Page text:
Delight in Learning
St Aloysius’ College was a hive of activity as pupils and staff alike celebrated World Book Day, sharing their genuine love of literature and their favourite books with fellow Aloysians.
World Book Day was celebrated by pupils and staff from Kindergarten to S6, and as older Aloysians reflected on the joys they had experienced through literature, the pupils of Kindergarten and Primary 1 took part in activities to ignite an early passion for reading.
The young Aloysians enjoyed an innovative learning experience based around the children’s book, “Max and the Wont go to Bed Show”, which encouraged them to write and illustrate their very own bed time story.
The Kindergarten pupils were also visited by members of staff from throughout the College for a special story time whilst P1 pupils were rewarded for their hard work with a Pyjama Party with lots of bed-time reading.
In Primary 5, pupils celebrated World Book Day by giving fantastic presentations to classmates on their favourite books whilst dressed up as their favourite literary character.
Some of the characters and novels presented by P5 included Julian for the Famous 5, Albus Dumbledore from Harry Potter, Skullduggary Pleasant from Sceptre of the Ancients, and Matilda from the novel of the same name.
Meanwhile, in the Senior School, a special World Book Day Assembly in St Aloysius Church gave Aloysians the chance to share their love of literature with fellow pupils.
Eva Pryce of S1 spoke about her favourite series of books, The Hunger Games, by Suzanne Collins describing the series as ‘interesting and though-provoking’ and highlighting the main character, Katniss, as a good role model for S1 pupils because she is “loyal, kind and learned how to take care of herself and her family”.
Natalie McCaig of S6 then addressed Senior School pupils and staff with an inspiring reflection on her own love of literature, saying.
“World Book Day is a fantastic opportunity for us all to appreciate the books that have played such a major part in our lives, and to discover new ones through the process of discussing and sharing our favourite books with people around us.”
“…books have enabled me to understand more about the way other people think and feel, and appreciate that everyone has hopes and worries and strengths and weaknesses; and the better we understand this, the better we can be men and women for others.”
S1 and S2 English Classes also received visits from teachers and members of staff from Computing, Physics, Maths, Modern Languages, Music, Classics and RE, the Chaplaincy and Junior School throughout the day who spoke personally about their own favourite books.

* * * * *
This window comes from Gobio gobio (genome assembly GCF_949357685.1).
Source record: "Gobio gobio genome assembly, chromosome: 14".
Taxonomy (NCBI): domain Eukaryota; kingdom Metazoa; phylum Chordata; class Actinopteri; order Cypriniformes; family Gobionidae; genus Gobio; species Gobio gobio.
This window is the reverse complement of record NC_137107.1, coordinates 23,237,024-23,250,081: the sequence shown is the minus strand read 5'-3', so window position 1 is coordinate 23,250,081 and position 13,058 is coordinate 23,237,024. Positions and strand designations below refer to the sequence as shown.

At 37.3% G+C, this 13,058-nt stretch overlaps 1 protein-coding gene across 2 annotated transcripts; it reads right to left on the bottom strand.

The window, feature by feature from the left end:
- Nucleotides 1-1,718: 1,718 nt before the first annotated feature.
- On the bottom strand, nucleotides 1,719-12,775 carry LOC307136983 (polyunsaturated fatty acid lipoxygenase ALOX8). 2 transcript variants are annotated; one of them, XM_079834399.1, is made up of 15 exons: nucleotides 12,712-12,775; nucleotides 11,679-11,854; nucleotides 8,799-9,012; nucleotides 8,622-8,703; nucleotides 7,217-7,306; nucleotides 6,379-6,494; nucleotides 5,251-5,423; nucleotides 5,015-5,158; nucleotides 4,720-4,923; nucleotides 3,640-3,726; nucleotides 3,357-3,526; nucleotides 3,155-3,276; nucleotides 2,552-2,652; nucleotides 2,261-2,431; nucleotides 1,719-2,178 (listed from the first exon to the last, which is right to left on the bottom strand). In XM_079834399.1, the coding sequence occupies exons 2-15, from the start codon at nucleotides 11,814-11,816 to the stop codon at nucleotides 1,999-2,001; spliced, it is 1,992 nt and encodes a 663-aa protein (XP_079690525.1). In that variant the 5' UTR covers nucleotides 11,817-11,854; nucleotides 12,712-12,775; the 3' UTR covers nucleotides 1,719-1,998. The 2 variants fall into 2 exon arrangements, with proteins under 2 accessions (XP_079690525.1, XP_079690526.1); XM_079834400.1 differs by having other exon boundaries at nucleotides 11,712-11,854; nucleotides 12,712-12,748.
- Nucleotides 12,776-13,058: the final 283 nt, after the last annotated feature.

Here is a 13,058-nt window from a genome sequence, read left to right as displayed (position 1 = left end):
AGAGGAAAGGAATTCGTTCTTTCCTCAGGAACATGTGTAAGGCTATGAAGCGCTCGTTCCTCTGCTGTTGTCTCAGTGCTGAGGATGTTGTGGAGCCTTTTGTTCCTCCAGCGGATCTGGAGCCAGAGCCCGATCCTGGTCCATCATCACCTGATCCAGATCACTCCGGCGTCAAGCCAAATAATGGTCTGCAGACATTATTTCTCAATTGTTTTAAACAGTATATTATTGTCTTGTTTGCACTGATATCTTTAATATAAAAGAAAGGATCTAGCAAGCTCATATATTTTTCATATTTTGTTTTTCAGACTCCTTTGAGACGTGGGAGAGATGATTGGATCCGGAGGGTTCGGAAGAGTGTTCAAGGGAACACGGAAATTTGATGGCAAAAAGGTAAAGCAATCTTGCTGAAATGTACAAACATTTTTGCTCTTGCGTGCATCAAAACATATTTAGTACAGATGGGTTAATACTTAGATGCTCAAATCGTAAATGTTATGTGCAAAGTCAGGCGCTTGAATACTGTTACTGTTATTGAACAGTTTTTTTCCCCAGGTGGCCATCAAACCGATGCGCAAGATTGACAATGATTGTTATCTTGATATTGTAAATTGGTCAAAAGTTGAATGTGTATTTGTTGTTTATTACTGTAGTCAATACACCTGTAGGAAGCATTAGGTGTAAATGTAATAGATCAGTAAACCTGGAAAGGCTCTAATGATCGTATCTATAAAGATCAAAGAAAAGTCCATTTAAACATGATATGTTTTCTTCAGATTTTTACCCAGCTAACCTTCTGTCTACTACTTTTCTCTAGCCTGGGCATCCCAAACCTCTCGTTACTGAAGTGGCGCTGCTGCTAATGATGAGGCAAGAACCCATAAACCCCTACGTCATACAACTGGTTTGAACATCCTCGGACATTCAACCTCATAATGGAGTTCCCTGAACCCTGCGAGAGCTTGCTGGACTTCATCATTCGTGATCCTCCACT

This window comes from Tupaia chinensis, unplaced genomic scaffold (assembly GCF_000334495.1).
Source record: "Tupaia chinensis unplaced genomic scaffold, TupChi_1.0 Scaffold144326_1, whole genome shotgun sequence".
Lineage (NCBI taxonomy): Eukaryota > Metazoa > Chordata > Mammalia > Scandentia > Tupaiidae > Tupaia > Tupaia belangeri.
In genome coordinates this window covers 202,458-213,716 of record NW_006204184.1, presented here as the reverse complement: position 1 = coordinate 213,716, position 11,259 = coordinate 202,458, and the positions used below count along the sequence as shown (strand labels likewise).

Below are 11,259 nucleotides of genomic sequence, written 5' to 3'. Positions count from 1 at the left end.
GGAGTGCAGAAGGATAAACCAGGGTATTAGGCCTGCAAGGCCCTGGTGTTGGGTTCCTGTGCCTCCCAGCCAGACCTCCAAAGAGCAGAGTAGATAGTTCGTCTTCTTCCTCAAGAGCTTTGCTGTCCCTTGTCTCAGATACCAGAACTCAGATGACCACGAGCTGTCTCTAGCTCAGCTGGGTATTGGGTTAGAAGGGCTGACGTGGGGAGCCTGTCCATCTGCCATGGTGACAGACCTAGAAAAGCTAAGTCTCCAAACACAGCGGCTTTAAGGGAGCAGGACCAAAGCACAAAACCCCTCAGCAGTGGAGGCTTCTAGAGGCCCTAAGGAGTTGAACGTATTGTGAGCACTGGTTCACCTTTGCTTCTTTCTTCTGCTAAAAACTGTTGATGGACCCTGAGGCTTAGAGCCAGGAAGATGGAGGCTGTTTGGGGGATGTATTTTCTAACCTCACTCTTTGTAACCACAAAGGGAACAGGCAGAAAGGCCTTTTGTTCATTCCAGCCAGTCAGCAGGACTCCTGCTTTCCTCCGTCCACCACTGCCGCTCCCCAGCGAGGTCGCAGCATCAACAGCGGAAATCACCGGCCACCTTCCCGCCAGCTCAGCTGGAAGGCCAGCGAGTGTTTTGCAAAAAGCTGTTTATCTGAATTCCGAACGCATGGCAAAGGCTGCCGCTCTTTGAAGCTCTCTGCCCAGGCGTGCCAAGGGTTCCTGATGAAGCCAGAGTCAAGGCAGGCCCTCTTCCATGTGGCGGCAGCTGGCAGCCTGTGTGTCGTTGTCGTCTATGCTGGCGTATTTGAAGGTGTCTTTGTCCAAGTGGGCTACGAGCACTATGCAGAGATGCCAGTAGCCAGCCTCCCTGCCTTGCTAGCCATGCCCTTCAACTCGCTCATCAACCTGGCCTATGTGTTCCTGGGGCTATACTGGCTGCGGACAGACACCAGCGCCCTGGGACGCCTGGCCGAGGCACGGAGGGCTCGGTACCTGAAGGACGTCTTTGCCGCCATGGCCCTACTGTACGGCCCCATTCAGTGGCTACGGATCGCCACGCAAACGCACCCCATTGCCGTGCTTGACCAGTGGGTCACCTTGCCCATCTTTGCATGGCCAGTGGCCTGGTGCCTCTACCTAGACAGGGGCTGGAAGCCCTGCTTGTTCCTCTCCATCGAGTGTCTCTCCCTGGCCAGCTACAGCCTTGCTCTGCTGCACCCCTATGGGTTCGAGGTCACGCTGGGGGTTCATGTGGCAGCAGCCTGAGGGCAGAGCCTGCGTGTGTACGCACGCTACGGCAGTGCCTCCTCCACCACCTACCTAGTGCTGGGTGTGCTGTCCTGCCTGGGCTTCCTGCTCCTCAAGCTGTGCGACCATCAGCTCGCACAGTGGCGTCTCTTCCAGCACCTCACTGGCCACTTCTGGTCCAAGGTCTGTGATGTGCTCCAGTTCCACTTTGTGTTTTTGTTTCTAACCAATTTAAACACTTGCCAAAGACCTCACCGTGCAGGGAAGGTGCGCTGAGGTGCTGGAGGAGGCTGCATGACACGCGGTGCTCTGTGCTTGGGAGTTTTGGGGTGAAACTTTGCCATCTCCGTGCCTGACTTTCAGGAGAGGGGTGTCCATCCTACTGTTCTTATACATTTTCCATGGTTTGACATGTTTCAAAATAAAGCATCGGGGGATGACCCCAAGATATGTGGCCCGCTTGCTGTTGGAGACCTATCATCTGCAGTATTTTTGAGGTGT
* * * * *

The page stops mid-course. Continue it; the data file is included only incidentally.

Geography's Mr MacLean and Chemistry's Mr Anderson were also among those who spoke to S1 and S2 English pupils.
Mr MacLean spoke to pupils about the important messages highlighted in ‘The Book Thief’ and Mr Anderson discussed his fondness for Scandinavian Crime Novels and for Children’s Books such as the Hungry Caterpillar and Thomas the Tank Engine.
Natalie McCaig World Book Day Address at Senior School Assembly
World Book Day is a fantastic opportunity for us all to appreciate the books that have played such a major part in our lives, and to discover new ones through the process of discussing and sharing our favourite books with people around us.
Some of my fondest memories of books were from my childhood and part of me thinks I will always be able to recite the Gruffalo word for word. In primary school, I enjoyed Horrible Histories as it was an entertaining way to learn more about history and in fact many of the things I read remain of strong interest to me now. The Great Gatsby, in particular, is a classic. It combines the glamorous historical context of the 1920s with poetic, beautiful language and powerful symbolism; and is a constant reminder to me of my love for literature.
Yet, whether your favourite book is one of the ones already mentioned, or whether it was Enid Blyton’s Famous Five that aroused your adventurous spirit, or Roald Dahl’s Charlie and the Chocolate Factory that opened your eyes to a world of imagination you never thought you could even dream, we have all been exposed to the wonder and excitement that can come from literature; its ability to transport us to new worlds of mystery, of adventure, of fantasy.
Growing up, reading has given me so much enjoyment, exposing me to new ideas and ways of seeing the world around me. It has improved my literacy and helped develop analytical thinking: something that is useful in all my subjects and basic academic understanding. It has allowed me to appreciate language and its ability to create stories and paint pictures and present them in a way that captivates the reader’s imagination. Above all, whether reading about unforgettable fictional characters or the real experiences of historical figures, books have enabled me to understand more about the way other people think and feel, and appreciate that everyone has hopes and worries and strengths and weaknesses; and the better we understand this, the better we can be men and women for others.